The IMF dictum for all Third World countries is to ‘live within your means’. This sounds like sensible advice, since, after all, any family, business, or country that spends beyond its earnings will go into debt. As such, governments should not spend beyond what they earn in taxes, and countries should not import more than they export. Nonetheless, Pakistan commits both of these ‘sins’, which begs the following questions: why can’t Pakistan control its imports? Why can’t the government’s highly qualified economists sit down and work it out? Since the country earns roughly $50 billion a year ($20 billion from exports and $30 billion from remittances), its imports should be in the range of $50 billion – not the current amount of $70 billion. If every household understands that you cannot spend more than you earn, how is it that these economists, who are equipped with the most sophisticated mathematic skills, cannot plan what and how much the government will import? If Third World countries could make these sorts of plans, they would never experience any balance of payment deficits, current account deficits, or dwindling foreign exchange reserves. They would never have to borrow money from any IFI. Why doesn’t this happen?
To answer these questions, let us delve deeper into the IMF’s four major recommendations to loan recipients as well as their impact on developing countries like Pakistan. First and foremost, the IMF recommends that Pakistan remove all barriers to exports and imports and allow the market to determine the rupee price of the dollar. This effectively means that the government is unable to regulate international trade to prevent trade deficits. Fluctuations in the rupee price of dollars are supposed to balance trade, but this is not what happens in practice: as the dollar goes up, so too does the price of inputs for export industries in Pakistan. Consequently, Pakistani industries fail to become more competitive and the economy experiences cost-push inflation.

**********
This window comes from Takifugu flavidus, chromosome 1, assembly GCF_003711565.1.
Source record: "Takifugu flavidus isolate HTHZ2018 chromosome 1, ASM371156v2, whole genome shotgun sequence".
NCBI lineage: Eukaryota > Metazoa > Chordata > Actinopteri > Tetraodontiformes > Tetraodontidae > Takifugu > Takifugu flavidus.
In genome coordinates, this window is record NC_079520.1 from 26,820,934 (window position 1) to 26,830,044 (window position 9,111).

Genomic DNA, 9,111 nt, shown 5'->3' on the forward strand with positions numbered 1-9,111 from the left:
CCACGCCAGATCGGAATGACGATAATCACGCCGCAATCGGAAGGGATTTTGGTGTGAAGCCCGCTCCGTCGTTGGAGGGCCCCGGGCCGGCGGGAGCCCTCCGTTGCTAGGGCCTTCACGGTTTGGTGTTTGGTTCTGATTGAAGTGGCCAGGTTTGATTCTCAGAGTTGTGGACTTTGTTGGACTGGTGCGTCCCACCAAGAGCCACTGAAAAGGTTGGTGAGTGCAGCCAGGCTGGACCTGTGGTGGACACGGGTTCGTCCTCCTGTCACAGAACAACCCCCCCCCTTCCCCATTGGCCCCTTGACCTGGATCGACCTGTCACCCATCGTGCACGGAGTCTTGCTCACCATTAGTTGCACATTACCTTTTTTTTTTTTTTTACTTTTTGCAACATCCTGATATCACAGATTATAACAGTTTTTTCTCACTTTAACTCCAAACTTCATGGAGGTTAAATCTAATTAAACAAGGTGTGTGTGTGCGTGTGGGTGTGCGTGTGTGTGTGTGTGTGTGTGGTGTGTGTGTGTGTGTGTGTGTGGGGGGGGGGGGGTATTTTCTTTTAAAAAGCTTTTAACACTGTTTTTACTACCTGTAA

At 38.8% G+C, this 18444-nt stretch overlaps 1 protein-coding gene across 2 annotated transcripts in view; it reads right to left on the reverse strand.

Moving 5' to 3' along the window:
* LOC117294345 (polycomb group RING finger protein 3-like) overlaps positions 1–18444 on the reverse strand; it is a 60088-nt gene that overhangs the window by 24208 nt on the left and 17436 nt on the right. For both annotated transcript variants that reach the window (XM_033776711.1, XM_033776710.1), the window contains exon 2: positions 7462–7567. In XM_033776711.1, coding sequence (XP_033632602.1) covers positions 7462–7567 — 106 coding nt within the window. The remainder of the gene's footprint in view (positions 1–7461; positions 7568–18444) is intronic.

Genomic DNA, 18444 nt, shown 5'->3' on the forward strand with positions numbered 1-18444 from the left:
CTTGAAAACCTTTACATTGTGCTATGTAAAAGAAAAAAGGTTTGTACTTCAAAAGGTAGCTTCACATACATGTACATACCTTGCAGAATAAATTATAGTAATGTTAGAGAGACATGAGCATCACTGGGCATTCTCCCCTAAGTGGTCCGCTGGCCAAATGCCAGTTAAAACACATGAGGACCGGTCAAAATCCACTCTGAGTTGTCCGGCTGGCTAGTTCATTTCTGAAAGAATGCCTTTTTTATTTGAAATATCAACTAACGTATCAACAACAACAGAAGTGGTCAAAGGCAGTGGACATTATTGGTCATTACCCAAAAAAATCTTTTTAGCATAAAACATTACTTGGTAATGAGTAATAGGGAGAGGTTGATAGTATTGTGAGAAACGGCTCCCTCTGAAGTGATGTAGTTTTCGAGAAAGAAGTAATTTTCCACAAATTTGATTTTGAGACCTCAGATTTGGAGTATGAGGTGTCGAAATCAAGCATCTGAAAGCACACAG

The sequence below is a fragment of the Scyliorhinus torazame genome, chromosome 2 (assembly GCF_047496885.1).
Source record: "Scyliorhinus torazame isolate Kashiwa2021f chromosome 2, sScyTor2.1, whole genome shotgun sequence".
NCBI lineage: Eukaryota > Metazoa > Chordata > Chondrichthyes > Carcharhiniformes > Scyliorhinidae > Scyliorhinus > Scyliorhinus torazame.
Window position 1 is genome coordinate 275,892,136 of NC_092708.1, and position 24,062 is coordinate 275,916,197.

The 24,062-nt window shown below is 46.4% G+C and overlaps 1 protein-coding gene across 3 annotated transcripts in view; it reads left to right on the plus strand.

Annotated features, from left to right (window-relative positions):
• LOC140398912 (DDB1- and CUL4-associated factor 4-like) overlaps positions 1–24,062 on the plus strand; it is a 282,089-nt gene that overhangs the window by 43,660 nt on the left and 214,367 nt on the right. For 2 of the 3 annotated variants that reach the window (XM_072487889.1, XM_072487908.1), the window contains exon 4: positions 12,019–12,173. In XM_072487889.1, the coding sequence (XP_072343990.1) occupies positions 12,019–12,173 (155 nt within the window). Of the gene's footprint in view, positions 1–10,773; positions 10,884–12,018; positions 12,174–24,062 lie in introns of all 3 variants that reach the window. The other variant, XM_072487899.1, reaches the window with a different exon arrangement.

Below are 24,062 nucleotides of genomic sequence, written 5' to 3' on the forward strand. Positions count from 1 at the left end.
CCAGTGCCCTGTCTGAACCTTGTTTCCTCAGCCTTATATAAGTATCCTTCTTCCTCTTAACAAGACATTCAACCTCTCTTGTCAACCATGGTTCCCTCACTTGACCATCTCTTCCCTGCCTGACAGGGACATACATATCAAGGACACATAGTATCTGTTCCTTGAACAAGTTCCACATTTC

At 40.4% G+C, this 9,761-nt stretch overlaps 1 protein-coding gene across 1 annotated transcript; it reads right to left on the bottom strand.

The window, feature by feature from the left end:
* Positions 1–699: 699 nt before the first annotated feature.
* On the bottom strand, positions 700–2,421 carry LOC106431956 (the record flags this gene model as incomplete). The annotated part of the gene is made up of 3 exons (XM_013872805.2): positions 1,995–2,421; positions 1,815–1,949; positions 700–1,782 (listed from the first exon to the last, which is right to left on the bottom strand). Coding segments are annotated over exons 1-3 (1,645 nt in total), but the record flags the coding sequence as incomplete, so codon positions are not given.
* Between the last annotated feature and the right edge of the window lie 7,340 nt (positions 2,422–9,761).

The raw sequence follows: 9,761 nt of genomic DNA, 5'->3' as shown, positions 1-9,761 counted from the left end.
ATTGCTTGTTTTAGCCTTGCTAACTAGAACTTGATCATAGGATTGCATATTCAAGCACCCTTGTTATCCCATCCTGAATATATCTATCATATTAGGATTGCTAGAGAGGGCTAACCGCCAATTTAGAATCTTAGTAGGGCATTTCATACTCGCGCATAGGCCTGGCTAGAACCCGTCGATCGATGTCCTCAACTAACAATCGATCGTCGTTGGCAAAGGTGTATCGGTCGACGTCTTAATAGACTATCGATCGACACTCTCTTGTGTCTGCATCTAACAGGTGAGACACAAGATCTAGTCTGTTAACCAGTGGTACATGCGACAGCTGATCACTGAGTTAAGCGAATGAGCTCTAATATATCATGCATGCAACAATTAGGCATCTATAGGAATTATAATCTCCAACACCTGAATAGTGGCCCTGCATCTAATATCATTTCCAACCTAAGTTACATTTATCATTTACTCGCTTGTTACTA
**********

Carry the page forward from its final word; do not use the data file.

The IMF tells Pakistan to live within its means, yet it will not allow the government to control its current account deficits by regulating the rupee-dollar exchange rate. During the period that the IMF was unwilling to extend credit to Pakistan’s government, the country was able to reduce its current account deficits by 75% by restricting letters of credit38 to importers.39
The government’s inability to regulate the dollar also has a significant impact on its foreign debt, which has been accrued in dollars and is sensitive to fluctuations in the exchange rate. For instance, if the rupee value of the dollar rises by 10%, that would in turn increase Pakistan’s external debt obligations by 10%, from Rs. 37 trillion to Rs. 41 trillion ($130 billion to $144 billion). Since Pakistan’s total debt obligations are more than six times its annual exports, even if it were able to increase its exports, this would be a drop in the bucket compared to what Pakistan loses from the growth of its foreign debts. This is how the country slips further down the ladder in the international division of labour.
The devaluation of the rupee also leads to dramatic increases in the price of vital commodities such as plastics, metals, steel, and industrial chemicals. For most of its history, Pakistan exported cotton to other countries, but, in a shocking reversal of this trend, it now spends close to $2 billion annually importing raw cotton that is used to produce textile goods for export.40 Domestic cotton production has lagged far behind mainly because of the lack of development of new seeds and because the domestic market is incentivised towards the production of sugar cane. Naturally, when the dollar goes up, the price of raw imported cotton does too, further deteriorating the competitiveness of exporters. How can the technological base of Pakistan’s industries be improved if the dollar appreciates and increases the cost of importing more sophisticated machinery?